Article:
In the Fellowship of the Rings, Frodo (who is the nephew of Bilbo Baggins from Tolkien’s previous novel, The Hobbit) receives the ring that had been taken from within the mountain caves.  Frodo is informed of the ring’s dark secrets and given a mission by Gandalf the Grey.  It is his job to destroy the ring after we find out that it is starting to destroy the mind of Bilbo who has had control of the dark object.  Frodo starts on his journey with his friends, Sam, Merry, and Pippin as they begin to make their way to where the ring can be destroyed.  They quickly learn, however, that dark forces know about the ring and are willing to stop at nothing to obtain it.

The Fellowship of the Rings was written by J.R.R. Tolkien.  Tolkien is well known for his book The Hobbit as well as The Book of Lost Tales.  He was born in 1892 in Bloemfontein, South Africa.  His father moved them from South Africa to London in hopes of becoming a manager for the Bank of Africa.  Tolkien developed Trench Fever when fighting in World War I.  After the war, Tolkien began writing books. Later, during the late 1920 or early 1930s, he and C.S. Lewis met and became fast friends.  This friendship led the two to heavily influence each other’s writings.

The main character interactions in The Fellowship of the Rings are primarily between the two hobbits Frodo and Sam.  Frodo is a proud individual, highly intelligent, and determined to prove himself worthy of being his uncle’s kin.  His friend Sam, though not as bright in some was as Frodo, is a more down-to-Earth character and unquestionably loyal to Frodo.  With the remaining members of his band, the “fellowship” seems a combination that seems in many ways unlikely to succeed in such a dangerous mission. However, the way that all of the characters work together is what brings the friendship that survives the hardship of the travels together.

In all, The Fellowship of the Rings seems slow in its uptake, but this is understandable when one considers it is the first book (the set-up so to speak) for a trilogy.  In this first novel, Tolkien focuses on the introduction of his characters and establishes the link to his previous novel, “The Hobbit.”  He also introduces the air of high adventure, bringing to bare the urgency of the fellowship’s mission as they are pursued by mysterious riders, bent on obtaining The Ring.  Many argue that this novel and the others are not a trilogy, but a series that began with Tolkien’s first novel “The Book of Lost Tales,” although many still call The Fellowship of the Rings and the two subsequent novels the “Middle-Earth” trilogy.

Many feel that to understand Tolkien’s works it is necessary to have read them all.  Although I personally have read them (I love both Tolkien and Lewis as if dear friends), each novel can be effectively written about individually by a skilled writer.  Our company employs the services of only such writers.  Each with years of experience and extraordinary talent, any one of them can prepare high-caliber essays on Tolkien’s complex saga, as well as virtually any other topic.  All we need is your order.

19 Jul 2009

Essays on Harry Potter and the Philosopher’s Stone

Stories of young men and women coming of age and learning they are more than they seem abound in the world of literature.  Yet in recent years, this genre has been taken to new heights by J. K. Rowling through her Harry Potter Series.  As occasionally happens in international publishing, the story was renamed Harry Potter and the Sorcerer’s Stone for its release in the United States.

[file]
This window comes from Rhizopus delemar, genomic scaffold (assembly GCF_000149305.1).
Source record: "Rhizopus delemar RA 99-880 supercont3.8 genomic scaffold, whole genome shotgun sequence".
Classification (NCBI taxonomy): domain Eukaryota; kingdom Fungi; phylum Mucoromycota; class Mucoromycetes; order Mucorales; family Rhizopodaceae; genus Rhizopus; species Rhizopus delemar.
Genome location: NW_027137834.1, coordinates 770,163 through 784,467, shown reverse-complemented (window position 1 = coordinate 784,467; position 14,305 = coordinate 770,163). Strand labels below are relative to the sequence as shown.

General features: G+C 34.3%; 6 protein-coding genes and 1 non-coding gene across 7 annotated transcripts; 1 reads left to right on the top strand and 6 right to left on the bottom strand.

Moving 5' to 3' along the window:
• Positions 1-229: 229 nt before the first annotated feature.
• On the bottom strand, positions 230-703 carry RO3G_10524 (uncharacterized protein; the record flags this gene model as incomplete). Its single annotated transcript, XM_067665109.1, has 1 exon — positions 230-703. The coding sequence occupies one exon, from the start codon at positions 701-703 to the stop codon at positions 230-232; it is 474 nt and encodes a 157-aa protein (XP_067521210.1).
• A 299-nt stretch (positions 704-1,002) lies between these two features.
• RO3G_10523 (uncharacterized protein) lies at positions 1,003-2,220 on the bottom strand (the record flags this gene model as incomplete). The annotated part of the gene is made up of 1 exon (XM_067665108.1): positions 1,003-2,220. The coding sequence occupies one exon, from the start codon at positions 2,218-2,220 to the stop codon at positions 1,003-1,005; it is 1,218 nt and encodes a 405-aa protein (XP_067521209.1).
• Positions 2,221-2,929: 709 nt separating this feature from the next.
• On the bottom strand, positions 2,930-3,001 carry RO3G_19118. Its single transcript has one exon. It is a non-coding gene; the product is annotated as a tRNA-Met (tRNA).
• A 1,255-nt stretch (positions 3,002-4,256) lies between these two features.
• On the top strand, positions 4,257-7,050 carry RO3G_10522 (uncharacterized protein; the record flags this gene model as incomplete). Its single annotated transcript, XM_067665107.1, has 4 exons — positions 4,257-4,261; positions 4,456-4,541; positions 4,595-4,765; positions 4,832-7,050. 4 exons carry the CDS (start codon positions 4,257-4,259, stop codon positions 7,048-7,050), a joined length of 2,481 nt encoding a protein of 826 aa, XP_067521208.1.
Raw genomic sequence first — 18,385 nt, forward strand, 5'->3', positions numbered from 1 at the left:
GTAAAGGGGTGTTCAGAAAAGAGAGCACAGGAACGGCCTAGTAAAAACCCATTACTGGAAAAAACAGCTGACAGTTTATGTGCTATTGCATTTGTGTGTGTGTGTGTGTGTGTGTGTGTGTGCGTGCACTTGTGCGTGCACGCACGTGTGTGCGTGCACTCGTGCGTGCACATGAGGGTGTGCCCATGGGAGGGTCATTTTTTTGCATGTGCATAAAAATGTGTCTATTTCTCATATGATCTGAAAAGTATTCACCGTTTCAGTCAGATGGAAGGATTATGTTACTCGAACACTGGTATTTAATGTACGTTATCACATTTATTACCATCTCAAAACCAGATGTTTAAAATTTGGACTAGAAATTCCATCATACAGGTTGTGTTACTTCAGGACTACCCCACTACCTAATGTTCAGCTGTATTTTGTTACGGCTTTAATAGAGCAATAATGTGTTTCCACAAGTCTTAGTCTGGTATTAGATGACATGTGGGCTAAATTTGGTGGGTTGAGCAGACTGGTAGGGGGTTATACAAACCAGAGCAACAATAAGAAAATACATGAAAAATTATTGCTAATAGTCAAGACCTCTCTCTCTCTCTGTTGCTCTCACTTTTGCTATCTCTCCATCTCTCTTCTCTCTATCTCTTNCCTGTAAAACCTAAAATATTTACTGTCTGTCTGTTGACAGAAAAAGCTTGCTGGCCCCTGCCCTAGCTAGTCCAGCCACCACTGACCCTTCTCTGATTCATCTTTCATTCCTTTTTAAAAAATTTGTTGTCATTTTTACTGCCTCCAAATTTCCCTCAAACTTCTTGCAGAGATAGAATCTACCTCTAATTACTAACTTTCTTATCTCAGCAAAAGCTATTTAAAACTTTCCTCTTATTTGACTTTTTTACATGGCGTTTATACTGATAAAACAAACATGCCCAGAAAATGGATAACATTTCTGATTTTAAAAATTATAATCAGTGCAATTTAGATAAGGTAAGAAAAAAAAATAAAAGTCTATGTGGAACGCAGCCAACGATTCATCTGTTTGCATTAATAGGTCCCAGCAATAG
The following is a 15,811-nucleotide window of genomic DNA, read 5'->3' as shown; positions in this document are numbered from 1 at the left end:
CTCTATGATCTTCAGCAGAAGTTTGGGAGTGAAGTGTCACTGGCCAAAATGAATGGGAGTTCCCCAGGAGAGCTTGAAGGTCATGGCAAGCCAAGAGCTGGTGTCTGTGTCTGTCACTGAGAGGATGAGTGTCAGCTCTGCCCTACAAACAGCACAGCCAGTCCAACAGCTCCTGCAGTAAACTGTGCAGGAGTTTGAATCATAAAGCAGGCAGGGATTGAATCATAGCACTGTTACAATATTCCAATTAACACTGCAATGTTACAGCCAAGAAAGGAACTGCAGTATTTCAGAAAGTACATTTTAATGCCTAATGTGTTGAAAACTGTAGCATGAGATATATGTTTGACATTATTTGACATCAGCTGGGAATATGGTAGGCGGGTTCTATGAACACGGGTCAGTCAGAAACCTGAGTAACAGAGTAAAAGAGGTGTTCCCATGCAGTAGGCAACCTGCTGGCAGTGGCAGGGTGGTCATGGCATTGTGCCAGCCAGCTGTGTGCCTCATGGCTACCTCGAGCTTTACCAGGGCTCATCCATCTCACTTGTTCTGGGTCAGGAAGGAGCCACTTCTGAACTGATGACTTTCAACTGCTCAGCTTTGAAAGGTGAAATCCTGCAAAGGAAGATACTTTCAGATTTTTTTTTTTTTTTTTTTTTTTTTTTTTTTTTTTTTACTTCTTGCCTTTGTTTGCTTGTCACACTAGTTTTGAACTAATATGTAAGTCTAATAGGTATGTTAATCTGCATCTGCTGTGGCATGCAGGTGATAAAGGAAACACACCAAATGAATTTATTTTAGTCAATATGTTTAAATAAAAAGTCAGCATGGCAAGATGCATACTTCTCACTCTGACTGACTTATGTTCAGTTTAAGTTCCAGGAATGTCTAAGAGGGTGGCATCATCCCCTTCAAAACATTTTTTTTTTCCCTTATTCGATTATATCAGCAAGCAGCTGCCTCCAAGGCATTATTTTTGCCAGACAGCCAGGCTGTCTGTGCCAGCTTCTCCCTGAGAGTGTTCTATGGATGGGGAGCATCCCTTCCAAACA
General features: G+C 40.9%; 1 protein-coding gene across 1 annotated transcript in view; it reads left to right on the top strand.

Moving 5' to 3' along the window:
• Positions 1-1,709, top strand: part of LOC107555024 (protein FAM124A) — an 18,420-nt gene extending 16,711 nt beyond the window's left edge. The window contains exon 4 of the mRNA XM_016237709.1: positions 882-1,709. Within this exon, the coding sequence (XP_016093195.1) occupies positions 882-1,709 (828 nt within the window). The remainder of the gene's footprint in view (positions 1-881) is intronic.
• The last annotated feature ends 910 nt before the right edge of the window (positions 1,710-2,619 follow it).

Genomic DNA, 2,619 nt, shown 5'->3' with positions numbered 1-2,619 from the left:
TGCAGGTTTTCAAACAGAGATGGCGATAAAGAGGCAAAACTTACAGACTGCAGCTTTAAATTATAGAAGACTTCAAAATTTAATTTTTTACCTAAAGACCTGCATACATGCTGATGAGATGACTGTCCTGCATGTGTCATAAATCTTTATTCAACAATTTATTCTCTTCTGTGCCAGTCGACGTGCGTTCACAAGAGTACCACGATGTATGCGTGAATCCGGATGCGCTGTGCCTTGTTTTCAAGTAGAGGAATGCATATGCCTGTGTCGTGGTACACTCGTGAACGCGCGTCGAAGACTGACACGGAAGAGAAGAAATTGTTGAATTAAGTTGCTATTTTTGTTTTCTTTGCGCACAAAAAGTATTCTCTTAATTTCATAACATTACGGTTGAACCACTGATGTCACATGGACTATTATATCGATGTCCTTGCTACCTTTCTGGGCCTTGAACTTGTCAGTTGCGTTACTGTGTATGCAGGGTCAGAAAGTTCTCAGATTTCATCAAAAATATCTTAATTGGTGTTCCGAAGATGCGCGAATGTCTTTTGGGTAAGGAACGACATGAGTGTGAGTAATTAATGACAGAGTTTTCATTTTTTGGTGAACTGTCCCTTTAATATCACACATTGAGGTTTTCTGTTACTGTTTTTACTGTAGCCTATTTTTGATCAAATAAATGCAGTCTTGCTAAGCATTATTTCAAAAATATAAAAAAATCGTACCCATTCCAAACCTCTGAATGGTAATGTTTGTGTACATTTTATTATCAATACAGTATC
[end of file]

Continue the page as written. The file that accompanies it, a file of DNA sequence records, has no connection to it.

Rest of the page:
In the first novel, Harry Potter and the Philosopher’s Stone, Harry starts as a pre-adolescent boy who grew up living with non magical folk, also known as “muggles,” because his parents died when he was a baby.  Harry has a scar on his right forehead that he later learns is a mark of a powerful curse that was put upon him as a baby.  The curse was cast upon him by Lord Voldemort and was intended to kill him and his parents, yet he survived.  His parents were fighting against a wizard that had gone bad, so he killed them with a curse.  Voldemort in his attempt to kill Harry found his power reflected upon himself and was seriously injured, diminishing his power as a wizard.

The community of wizards thought that Voldemort was gone completely, yet dark secrets stalked young Harry Potter.  Throughout his young life, strange things happen around him until the day his first letter from Hogwart’s School of Witchcraft and Wizardry arrives.  With his uncle’s aggressive persistence in keeping Harry from receiving the letters, Harry becomes increasingly determined to find out what the letters are all about, even after his uncle moves the family to a remote island in an attempt to escape the flood of letters that grows with each passing day.  It is there, on Harry’s birthday, that Hagrid, groundskeeper of Hogwart’s, finally shows up to tell Harry the truth.  He is a wizard!

Based in part on reality, the “Philosopher’s Stone” was a substance that early alchemists were convinced would turn any metal into gold.  How does the additional mythos of eternal life factor into such an environment and how does it affect the nature of the storyline?

Voldemort is described as being hungry for power and willing to kill anyone in his way.  Harry is his dichotic opposite, having no desire for power and caring for all those around him.  Discuss the manner in which Rowling builds this image and critique its effectiveness.

Hidden within the novel is an underlying message of power being safest in the hands of those who don’t want it.  Find examples of this theme and discuss how this philosophy affects the actions of Harry Potter and his friends.

In addition to being a modern classic, Rowling’s first novel also demonstrates the tensions that occur between publishers and writers.  Rowling has expressed remorse over the renaming of the U.S. release of the story, yet does not regret allowing its publication in the U.S.  In the relationship between students and their instructors, issues of this nature are not uncommon.  Our team of dedicated writers understands this and is ready to assist you with any revisions necessary to help make your paper or presentation perfect.  All we need is your order to get started.